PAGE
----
Finally, the affirmative duty to plan and provide for regional needs does not require the municipality to make any specific piece of property available for low or moderate income housing, absent a showing that there are inadequate alternative sites realistically available for that type of development. [p214] A municipality must zone in accordance with a comprehensive plan. N.J.S.A. 40:55-32. Once it has adopted a comprehensive plan which properly provides for the community's fair share of the regional housing needs, it is entitled to be able to enforce that plan through its zoning ordinances. To permit a developer to come in at a later date and demand, as a matter of right, that a piece of property not presently zoned to permit development of low or moderate cost housing be so zoned, is to undermine the entire premise of land use regulations. Williams, supra at s 66.15; See Confederacion de la Raza Unida v. Morgan Hill, 324 F.Supp. 895 (N.D.Cal.1971). The one exception to this principle is the situation in which the developer can show that, as a matter of practical fact, sufficient land is not available for development in the areas zoned for low or moderate income housing. See, e.g., Kennedy Park Homes Association v. Lackawanna, 318 F.Supp. 669 (W.D.N.Y.1970), aff'd 436 F.2d 108 (2 Cir. 1970), cert. den. 401 U.S. 1010, 91 S.Ct. 1256, 28 L.Ed.2d 546 (1971) (construction of multi-family housing in area zoned for it would perpetuate a segregated housing pattern and add to existing problem of overcrowding); Pascack Ass'n v. Washington Tp., 131 N.J.Super. 195, 329 A.2d 89 (Law Div.1974) (area zoned for multi-family housing was already largely occupied by other, non-residential uses, and was burdened with other zoning requirements that made construction of low or moderate income housing impractical).

The affirmative obligations of developing municipalities so far discussed are legally binding and judicially enforceable. It is a truism that courts have no inherent expertise in matters of land use planning. They are not equipped to sit as higher planning boards and substitute their judgment for municipal bodies lawfully established for the purpose of making planning and zoning decisions. Bow & Arrow Manor v. West Orange, 63 N.J. 335, 343, 307 A.2d 563 (1973); Kozesnik v. Montgomery Tp., 24 N.J. 154, 167, 131 A.2d 1 (1957). The decision as to [p215] how the municipality should go about performing the affirmative duties set out above is one initially to be made by the officials of the municipality itself. Nevertheless, if the municipality has failed to take affirmative steps to make realistically possible a variety and choice of housing so as to meet it fair share of the regional housing needs, its actions are presumptively illegal and the burden shifts to the municipality to justify them. The mere fact that local land use control issues are involved does not preclude the court from making such determinations, nor, if a court finds that the municipality has failed to meet its obligation, from exercising the full panoply of equitable powers to remedy the situation. Norwalk CORE v. Norwalk Redevelopment Agency, 395 F.2d 920 (2 Cir. 1968); Hawkins v. Shaw, 437 F.2d 1286 (5 Cir. 1971); Pascack Ass'n v. Washington Tp., 131 N.J.Super. 195, 329 A.2d 89 (Law Div.1974).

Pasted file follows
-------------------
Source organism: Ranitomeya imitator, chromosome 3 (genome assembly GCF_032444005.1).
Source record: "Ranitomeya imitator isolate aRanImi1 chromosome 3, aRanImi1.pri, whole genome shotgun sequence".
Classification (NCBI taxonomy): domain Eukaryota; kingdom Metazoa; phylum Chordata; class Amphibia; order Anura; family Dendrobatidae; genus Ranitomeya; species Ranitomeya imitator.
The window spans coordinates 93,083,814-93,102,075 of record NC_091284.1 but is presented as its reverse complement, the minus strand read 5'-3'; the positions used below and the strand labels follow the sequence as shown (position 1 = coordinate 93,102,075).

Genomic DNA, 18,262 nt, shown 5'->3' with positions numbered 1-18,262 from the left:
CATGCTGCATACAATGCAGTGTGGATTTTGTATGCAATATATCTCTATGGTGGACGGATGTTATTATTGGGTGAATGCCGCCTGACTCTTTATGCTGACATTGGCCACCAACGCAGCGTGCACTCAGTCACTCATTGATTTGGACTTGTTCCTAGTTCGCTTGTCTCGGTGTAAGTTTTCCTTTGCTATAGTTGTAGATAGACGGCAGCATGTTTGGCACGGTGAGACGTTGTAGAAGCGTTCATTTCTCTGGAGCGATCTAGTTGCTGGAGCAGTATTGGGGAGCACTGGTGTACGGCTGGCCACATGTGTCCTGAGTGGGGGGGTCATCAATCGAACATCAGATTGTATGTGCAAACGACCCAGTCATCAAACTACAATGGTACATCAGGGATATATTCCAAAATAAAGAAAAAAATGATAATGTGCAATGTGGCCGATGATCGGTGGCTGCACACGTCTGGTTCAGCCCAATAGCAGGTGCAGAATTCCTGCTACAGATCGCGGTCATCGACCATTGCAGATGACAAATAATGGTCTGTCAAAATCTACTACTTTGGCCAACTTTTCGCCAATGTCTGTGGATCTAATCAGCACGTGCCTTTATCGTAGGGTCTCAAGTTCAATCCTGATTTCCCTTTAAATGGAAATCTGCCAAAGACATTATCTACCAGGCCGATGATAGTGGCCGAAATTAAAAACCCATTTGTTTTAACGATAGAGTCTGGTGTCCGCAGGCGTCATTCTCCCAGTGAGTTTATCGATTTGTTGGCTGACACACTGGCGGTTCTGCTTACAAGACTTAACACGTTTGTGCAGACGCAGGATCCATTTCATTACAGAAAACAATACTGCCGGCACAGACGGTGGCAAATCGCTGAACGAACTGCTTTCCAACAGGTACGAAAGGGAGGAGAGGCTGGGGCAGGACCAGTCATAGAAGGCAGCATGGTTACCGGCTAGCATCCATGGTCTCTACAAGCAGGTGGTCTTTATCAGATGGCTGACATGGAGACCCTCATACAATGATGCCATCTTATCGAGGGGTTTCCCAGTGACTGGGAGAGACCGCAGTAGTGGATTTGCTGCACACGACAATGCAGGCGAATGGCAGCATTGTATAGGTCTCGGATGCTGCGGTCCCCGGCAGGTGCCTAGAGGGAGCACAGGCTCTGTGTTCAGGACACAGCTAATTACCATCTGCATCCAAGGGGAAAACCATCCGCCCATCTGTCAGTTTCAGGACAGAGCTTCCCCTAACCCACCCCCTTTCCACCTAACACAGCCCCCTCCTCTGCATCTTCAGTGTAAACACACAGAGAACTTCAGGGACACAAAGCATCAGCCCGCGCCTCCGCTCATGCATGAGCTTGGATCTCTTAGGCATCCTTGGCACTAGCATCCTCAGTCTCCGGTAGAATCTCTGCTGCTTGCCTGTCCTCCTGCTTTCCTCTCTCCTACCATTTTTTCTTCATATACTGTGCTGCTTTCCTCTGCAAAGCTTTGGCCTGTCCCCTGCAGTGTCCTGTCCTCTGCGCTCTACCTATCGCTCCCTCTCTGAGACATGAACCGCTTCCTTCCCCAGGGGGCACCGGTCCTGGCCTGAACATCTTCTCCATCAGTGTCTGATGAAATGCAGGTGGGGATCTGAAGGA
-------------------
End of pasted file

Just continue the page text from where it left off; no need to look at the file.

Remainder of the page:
Judicial enforcement of municipal obligations, both negative and affirmative, to plan and provide for a fair share of regional housing needs, even if only directed to one municipality, necessarily has grave implications for the entire region. In dealing with such cases courts must act both deliberately and imaginatively. In administering such relief the trial court ought to proceed in four steps:

(1) identify the relevant region;[16]

(2) determine the present and future housing needs of the region;

(3) allocate these needs among the various municipalities in the region;[17] and

[p216] (4) shape a suitable remedial order.